Working on triad exercises is a great way to get more things you can play in your solos, but is also a great way to build your overview of the fretboard and open up how you move from one position to the next in a solo.
In this lesson, I am going to show you 5 triad exercises that were very useful for me and that will develop your playing, fretboard overview, and your technique.
#1 Diatonic Triads – Most Important Triad Exercise
Whatever you want to learn or get better at in Music, a good strategy is to also keep in mind what context you will use it in, and somehow include that in the exercise. It is never really enough to just be able to play something, there is always more going on. To link the triads to scales, positions and inversion then I am going to cover some horizontal, vertical, and diagonal connections that are very useful.
The first place I would suggest that you start working on triads is to practice the diatonic triads in whatever scale positions you are used to.
This is a great way to start seeing those patterns within the scale, and you can use the triad as a part of a lick and easily connect it to other things like 7th chord arpeggios and scale runs.
With knowing these then it is of course also really useful to know what triads you are playing so that you know
- The Diatonic Harmony of the Scale
- What Triads are available and will work over other chords
This is the most basic way to practice the triads, but once you work on this I would recommend that you try to also explore the inversions.
Creating Inversions of the triads
Creating inversions of a triad is fairly simple. You have one root position and then 2 inversions. You can create the inversions by moving up the lowest note an octave.
So C major root position: C E G, move up the C one octave and then play from E, G, C once more now the G is the lowest note: G C E
Taking this through the scale and keeping track of the triad is a great exercise and sounds like this:
Diatonic 1st inversion triads
Another great thing to explore is to play the notes in a pattern to get a different melody out of the triads already when they are technical exercises. This pattern which goes 3rd, root, 5th is a solid melody in solos as well, plus it is easy to play.
Diatonic Triads in 315
Technique For Diatonic Triads
When you are playing these exercises then you can use several techniques. It is not really important and depends more on how you play. I would start with alternate picking, but in the end, adding in economy and legato is a good idea, just make sure to listen to how it sounds, your choices can change the dynamics in the triads and maybe accent something that you don’t want to.
#2 Diatonic Triads Along The Neck
Let’s look at moving up and down the neck to start bridging the gap between positions
Diatonic Triads of C major on the A,D and G string set
Again you want to be aware of the chords you play, and also check out the other string sets like the next on D,G and B
Diatonic Triads of C major on the G,D and B string set
And with these, you can also work on the inversion of course. Here are the 2nd inversion triads along the neck on the top string set:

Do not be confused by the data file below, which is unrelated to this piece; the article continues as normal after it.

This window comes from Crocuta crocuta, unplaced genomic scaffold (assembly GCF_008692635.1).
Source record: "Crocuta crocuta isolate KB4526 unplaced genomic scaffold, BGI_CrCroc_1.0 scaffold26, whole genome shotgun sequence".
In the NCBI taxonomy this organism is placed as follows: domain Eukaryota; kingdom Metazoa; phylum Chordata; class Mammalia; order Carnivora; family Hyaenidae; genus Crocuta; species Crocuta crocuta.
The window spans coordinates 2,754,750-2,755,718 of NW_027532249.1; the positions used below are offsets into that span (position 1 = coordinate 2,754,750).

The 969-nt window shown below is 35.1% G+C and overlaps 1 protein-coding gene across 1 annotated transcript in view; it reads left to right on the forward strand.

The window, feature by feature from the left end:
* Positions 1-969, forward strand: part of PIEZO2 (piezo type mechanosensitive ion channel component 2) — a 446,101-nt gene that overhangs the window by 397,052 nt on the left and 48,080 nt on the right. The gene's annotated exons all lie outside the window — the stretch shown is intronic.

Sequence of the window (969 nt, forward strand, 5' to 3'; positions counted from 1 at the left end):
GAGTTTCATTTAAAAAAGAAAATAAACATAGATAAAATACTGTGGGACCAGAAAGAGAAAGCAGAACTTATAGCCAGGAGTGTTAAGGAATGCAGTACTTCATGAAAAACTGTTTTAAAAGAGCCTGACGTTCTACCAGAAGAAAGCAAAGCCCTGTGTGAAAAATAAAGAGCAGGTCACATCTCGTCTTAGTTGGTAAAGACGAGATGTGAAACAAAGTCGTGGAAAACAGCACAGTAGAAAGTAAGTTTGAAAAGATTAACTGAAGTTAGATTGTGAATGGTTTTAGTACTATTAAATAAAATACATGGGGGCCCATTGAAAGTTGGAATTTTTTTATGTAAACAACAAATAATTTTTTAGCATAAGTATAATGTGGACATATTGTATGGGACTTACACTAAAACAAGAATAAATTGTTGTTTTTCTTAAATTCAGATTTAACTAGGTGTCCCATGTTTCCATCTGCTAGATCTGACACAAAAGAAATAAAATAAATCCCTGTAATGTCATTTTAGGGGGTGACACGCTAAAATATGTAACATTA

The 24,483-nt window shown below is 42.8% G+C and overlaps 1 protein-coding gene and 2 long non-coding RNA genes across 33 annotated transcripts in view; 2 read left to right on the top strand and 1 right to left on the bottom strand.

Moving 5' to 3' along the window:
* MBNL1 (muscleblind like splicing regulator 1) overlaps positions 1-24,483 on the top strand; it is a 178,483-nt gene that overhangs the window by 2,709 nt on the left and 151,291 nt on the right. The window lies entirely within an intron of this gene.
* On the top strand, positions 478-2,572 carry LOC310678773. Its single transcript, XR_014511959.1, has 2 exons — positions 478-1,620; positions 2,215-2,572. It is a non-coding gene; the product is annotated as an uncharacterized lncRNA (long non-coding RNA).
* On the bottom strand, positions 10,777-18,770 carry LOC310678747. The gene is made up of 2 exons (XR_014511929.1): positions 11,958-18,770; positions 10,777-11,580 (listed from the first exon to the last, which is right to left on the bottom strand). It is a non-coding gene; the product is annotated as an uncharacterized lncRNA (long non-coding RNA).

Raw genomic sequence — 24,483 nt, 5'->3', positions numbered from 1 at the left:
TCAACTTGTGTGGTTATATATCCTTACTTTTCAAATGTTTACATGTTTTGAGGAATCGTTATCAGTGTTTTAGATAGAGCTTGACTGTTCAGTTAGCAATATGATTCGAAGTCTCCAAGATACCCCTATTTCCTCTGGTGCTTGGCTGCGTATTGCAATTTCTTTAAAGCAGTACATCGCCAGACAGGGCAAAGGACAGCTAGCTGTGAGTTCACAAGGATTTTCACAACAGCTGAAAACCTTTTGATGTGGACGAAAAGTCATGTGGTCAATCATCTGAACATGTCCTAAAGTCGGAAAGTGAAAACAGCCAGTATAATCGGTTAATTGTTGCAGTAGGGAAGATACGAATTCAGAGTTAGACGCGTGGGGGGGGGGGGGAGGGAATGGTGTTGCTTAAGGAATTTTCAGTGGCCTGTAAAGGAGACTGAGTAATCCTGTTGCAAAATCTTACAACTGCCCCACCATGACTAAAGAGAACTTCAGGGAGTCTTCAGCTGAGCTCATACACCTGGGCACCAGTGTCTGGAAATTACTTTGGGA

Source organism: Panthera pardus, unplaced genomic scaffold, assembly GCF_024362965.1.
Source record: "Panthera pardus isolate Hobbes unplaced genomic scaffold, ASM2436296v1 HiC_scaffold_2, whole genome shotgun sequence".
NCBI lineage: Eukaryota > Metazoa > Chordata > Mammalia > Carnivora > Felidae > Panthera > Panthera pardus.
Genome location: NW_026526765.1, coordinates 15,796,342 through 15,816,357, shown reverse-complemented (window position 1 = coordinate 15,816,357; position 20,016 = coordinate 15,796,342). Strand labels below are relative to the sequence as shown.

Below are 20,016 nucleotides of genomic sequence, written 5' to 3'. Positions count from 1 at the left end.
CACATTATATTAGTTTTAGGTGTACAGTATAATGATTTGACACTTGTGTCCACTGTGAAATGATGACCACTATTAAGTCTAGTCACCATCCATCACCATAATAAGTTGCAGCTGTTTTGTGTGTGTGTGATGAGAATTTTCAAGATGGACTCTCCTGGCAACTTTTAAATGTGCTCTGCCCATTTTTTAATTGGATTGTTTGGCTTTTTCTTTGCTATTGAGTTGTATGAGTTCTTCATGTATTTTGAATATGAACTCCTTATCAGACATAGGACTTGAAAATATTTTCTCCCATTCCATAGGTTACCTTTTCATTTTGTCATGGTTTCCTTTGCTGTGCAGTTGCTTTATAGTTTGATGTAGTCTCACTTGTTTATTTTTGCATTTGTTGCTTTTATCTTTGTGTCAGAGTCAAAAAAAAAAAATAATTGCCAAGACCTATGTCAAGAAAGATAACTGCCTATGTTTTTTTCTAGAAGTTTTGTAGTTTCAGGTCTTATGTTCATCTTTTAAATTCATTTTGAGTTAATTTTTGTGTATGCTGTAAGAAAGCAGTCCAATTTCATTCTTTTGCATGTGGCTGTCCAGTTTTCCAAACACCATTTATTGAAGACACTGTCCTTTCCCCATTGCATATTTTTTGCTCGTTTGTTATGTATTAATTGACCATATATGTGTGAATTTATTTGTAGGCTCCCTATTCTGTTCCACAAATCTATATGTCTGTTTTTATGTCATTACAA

2nd Inversion Diatonic Triads of C major on the top string set
A Fantastic Alternate Picking Exercise
Working on these one-note-per-string triads is a great way to become more precise and efficient for your right hand when it comes to alternate picking. It is the type of thing that you will see in exercises by Steve Morse and also have jaw-dropping examples of in Bluegrass.
You can of course also work on different economy picking strategies, but maybe that is something for another lesson (once you have practiced your alternate picking a bit more)
#3 Inversions Along The Neck
The next level for your fretboard overview is to start working on inversions of a single chord along the neck. One way to do that could be on a single string set:
C major inversions on A,D, and G string set
And of course, you can do this on other string sets as well.
C major inversions on D, G and B string set
This is great to develop your fretboard knowledge and really know the triads. A good mental exercise is to play the triad inversions and then see the scale around it for each inversion, really linking up the triad and the scale.
#4 Turning Inversions into Vertical Triads
The inversions are a great way to play the triads as flexible groups of notes around the neck, but you can also turn them into a gateway to seeing entire positions of the triad by linking inversions from string set to string set (play inversions horizontally to show the gradually reveal the triad position)
This way of looking at a triad position is useful because it is not just a large block that you run through without thinking. Something that is often an issue with scale and arpeggio positions.
You can make the connection as chords or play them as an inversion exercise
An exercise like this is really about linking all the information so that you have an easier time remembering and using it in solos. Now you have linked the triads across the neck both in a vertical and horizontal way, let’s add a diagonal approach as well.
#5 Repeating Cell-Shapes
If you look at the way the first root position C major triad looked at the beginning of the lesson;
then that is a pattern that is taking up two strings, and the way the guitar works, a pattern like this is easy to move across the fretboard by moving it up an octave and playing the exact same pattern.
And this works for any type of triad and its inversions
EXAMPLE 2nd inversion triad cell
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